If there’s a thunderstorm raging outside you might wonder, what happens if lightning strikes a swimming pool? Are swimmers in any danger, and could the pool itself be harmed by the strike? The science behind the answer is interesting, plus anyone who owns a swimming pool should know exactly what they’re risking during a storm.

How Lightning Effects Pool Water

Lightning tends to strike the highest point, but height isn’t the only factor in where it hits. Strikes routinely ignore tall homes and hit the relatively low surface of the nearby swimming pool. Plus, as water conducts electricity, it spreads out the impact of the strike.

This isn’t a good thing, as it will charge the water so that everyone who is in the water is shocked, even if the pool is large. Lightning also creates a lot of heat, so the water will steam and probably splash out onto your deck or home.

If you’re in electrified water, you may suffer electric shock and burns, even if lightning doesn’t hit you directly. You can die from indirect lightning strikes in pools, so you should avoid swimming during thunderstorms.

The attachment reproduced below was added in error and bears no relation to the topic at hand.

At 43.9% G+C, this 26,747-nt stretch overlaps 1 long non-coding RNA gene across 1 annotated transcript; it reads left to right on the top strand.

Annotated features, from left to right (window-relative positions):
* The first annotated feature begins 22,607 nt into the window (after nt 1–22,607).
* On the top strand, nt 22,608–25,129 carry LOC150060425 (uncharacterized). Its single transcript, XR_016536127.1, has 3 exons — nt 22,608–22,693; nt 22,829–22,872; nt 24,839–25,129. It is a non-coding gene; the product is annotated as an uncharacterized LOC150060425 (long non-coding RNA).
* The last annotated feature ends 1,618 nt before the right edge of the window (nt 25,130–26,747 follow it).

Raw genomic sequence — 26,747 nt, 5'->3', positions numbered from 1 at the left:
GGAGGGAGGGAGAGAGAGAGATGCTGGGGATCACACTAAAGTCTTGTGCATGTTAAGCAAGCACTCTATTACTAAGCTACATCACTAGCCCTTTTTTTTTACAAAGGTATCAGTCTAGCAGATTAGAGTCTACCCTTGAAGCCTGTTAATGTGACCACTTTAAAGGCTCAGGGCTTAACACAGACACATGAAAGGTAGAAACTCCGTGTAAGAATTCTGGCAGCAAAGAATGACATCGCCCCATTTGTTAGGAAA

If You’re In the Pool During a Lightning Strike

While your swimming pool’s water conducts electricity, your body is actually a much better conduit. Just as lightning prefer high things, it also prefers better conduits. Therefore, the odds of you being directly struck are high, compared to the odds of the water striking just the water near you. A direct strike can cause death by stopping your heart.

Being hit by lightning will also be very painful, even if it doesn’t stop your heart. You’re likely to suffer serious burns. This is more dangerous when you’re I water as the pain and shock from the strike may make you unable to swim, even if your heart is still beating. As lightning is likely to hit nearby again, those who attempt to rescue you are also in danger.

Of course, that all only applies if you’re in an outdoor pool during a thunderstorm. Indoor swimming pools are more secure from lightning, as they are usually in grounded buildings, that can be hit by lightning without causing any harm to the occupants.

You can install a similar grounding system to an outdoor pool that can reduce the danger of lightning, but these are expensive systems.

What About the Pool Itself?

While the first priority is the safety of the people in your pool, you may also be concerned about the pool itself. A lightning strike can damage your pool’s pump, filter and heater. The strike overloads the electrical circuits and can ruin the equipment.

You can install surge protectors to prevent lightning from damaging your pool, but that’s just another cost that makes pool ownership too expensive. Instead, we recommend you swim in public indoor pools, where you’re safe and don’t have to worry about lightning even if it’s raining outside.